I (Jeff Greenway) chaired the initial task team that developed the first draft of the Doctrines and Discipline, and one of the early conversations we had was whether to eliminate the episcopacy. We decided we believe having bishops is historically important but have made some recommended changes that will need to be affirmed by the convening Conference of the Global Methodist Church. We recommend the elimination of jurisdictional conferences (which are the residue of institutional racism and the source of the move to regionalized expressions of faith in the UM Church), and that bishops be elected at the General Conference. We recommend bishops be elected for a maximum 12-year term, and if the bishop is not of retirement age, their title is “Bishop Emeritus” when their term ends, and they return to serve a local church.
We’ve also separated the spiritual and temporal responsibilities of United Methodist bishops. The role of the bishop in the Global Methodist Church will be primarily spiritual – teaching the faith, ordaining clergy, and fixing appointments – but the operational leadership of the more temporal affairs will be delegated to a Connectional Operating Officer. This person will be hired by and accountable to the bishops but will provide day-to-day leadership to the temporal operations of the denomination. I (Jeff Greenway) use a model like this in the local church I serve.
I (Bishop Lowry) believe it is time to lay aside the Judicial Council structure and ask bishops to once again lead the church and not simply manage (and protect) the institution. Bishops are to be “overseers.” Bishops would have the responsibility to rule on church discipline. A simple review could be instituted to check any attempt at abuses of power.
As you can see, while a few of the details are still to be decided by the convening conference of the Global Methodist Church, the proposals being placed before it call for a redefined episcopacy. The two of us have our own differences about the future shape of the episcopacy. This will be a time of discernment and learning for all as we seek the will and guidance of the Holy Spirit. What we are firmly united in is a yearning for the day when our bishops are servants committed to guarding and defending the faith rather than institutional bureaucrats leading us away from it.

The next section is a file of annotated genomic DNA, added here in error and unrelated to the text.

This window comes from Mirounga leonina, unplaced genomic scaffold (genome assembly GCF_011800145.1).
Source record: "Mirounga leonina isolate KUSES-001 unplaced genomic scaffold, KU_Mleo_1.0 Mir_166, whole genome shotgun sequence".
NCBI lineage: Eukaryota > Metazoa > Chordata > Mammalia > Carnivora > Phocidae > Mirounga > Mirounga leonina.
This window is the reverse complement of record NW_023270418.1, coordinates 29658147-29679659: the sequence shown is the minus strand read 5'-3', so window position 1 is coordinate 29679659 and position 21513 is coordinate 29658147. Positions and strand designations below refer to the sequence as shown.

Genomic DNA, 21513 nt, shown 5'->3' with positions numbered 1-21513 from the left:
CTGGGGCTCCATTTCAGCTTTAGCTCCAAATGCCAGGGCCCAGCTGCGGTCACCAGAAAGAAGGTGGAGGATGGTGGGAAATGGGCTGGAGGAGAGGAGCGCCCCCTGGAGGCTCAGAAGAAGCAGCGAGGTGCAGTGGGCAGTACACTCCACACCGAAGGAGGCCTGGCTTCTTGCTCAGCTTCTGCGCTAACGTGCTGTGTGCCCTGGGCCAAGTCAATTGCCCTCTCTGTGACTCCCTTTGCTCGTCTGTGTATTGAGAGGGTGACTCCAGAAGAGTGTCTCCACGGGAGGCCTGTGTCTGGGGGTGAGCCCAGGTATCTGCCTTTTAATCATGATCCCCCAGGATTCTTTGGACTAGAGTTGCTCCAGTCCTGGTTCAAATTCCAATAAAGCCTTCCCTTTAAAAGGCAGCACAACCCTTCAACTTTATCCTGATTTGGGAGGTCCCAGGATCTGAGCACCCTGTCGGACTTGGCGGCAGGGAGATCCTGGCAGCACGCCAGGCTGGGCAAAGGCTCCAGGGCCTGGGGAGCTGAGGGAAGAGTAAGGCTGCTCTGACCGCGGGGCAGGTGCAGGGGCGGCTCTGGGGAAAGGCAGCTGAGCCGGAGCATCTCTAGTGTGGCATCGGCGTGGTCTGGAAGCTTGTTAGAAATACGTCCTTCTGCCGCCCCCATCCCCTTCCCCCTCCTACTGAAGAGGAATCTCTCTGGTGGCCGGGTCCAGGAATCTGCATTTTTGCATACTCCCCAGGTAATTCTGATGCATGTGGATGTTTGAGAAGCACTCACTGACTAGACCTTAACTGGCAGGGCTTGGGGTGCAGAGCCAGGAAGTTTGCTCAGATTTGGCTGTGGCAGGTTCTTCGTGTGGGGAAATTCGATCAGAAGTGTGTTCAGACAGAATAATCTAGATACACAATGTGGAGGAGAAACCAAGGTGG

6. Systemic Accountability. The Global Methodist Church is committed to systemic accountability. When I (Jeff Greenway) was leading the team that drafted the first proposal for the Doctrines and Discipline, there was a short time when we were attempting to write a polity that was reacting to everything we were experiencing in The United Methodist Church. We quickly got bogged down and could have easily spent so much time articulating what we’re against or moving from – that we would lose sight of what we’re being called to. We finally decided we can’t build a system that prevents bad actors or ineffectiveness, but we could build one that makes it easy to remove them.
We believe one of the reasons The United Methodist Church is in a constitutional crisis is because those who were charged with guarding and defending the faith and holding us accountable to our common covenant are not accountable themselves. The Global Methodist Church will exhibit covenantal accountability at every level – including an accountability system for bishops that is not controlled by bishops.